China Table of Contents
The Cultural Revolution was set in motion by Mao Zedong in 1966 and called to a halt in 1968, but the atmosphere of radical leftism persisted until Mao's death and the fall of the Gang of Four in 1976 (see The Cultural Revolution Decade, 1966-76 , ch. 1). During this period, there were several distinct phases of economic policy.
The Cultural Revolution, unlike the Great Leap Forward, was primarily a political upheaval and did not produce major changes in official economic policies or the basic economic model. Nonetheless, its influence was felt throughout urban society, and it profoundly affected the modern sector of the economy. Agricultural production stagnated, but in general the rural areas experienced less turmoil than the cities. Production was reduced in the modern nonagricultural sectors in several ways. The most direct cause of production halts was the political activity of students and workers in the mines and factories. A second cause was the extensive disruption of transportation resulting from the requisitioning of trains and trucks to carry Red Guards (see Glossary) around the country. Output at many factories suffered from shortages of raw materials and other supplies. A third disruptive influence was that the direction of factories was placed in the hands of revolutionary committees, consisting of representatives from the party, the workers, and the People's Liberation Army, whose members often had little knowledge of either management or the enterprise they were supposed to run. In addition, virtually all engineers, managers, scientists, technicians, and other professional personnel were "criticized," demoted, "sent down" to the countryside to "participate in labor," or even jailed, all of which resulted in their skills and knowledge being lost to the enterprise. The effect was a 14-percent decline in industrial production in 1967. A degree of order was restored by the army in late 1967 and 1968, and the industrial sector returned to a fairly high rate of growth in 1969.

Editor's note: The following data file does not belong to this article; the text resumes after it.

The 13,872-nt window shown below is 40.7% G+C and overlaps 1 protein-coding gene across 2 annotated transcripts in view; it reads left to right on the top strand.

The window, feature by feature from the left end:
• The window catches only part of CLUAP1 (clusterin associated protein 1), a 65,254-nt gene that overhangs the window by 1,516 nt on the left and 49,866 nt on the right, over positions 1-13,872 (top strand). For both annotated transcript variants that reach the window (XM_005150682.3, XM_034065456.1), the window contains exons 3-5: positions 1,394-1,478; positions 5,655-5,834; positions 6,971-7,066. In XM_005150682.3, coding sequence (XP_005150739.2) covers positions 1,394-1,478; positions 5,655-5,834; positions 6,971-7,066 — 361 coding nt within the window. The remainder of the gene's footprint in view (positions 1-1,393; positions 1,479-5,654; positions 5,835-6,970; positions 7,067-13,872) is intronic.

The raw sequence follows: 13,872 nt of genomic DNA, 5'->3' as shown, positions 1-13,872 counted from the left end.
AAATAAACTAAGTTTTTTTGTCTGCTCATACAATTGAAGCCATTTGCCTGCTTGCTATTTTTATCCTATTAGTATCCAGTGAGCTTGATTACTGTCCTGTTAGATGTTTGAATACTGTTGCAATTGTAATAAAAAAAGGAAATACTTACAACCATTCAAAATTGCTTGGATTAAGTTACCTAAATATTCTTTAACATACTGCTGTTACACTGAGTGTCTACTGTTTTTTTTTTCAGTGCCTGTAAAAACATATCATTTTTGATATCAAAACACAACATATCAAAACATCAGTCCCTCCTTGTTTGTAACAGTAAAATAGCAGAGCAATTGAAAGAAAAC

Other aspects of the Cultural Revolution had more far-reaching effects on the economy. Imports of foreign equipment, required for technological advancement, were curtailed by rampant xenophobia. Probably the most serious and long-lasting effect on the economy was the dire shortage of highly educated personnel caused by the closing of the universities. China's ability to develop new technology and absorb imported technology would be limited for years by the hiatus in higher education (see Higher Education , ch. 4).
Data as of July 1987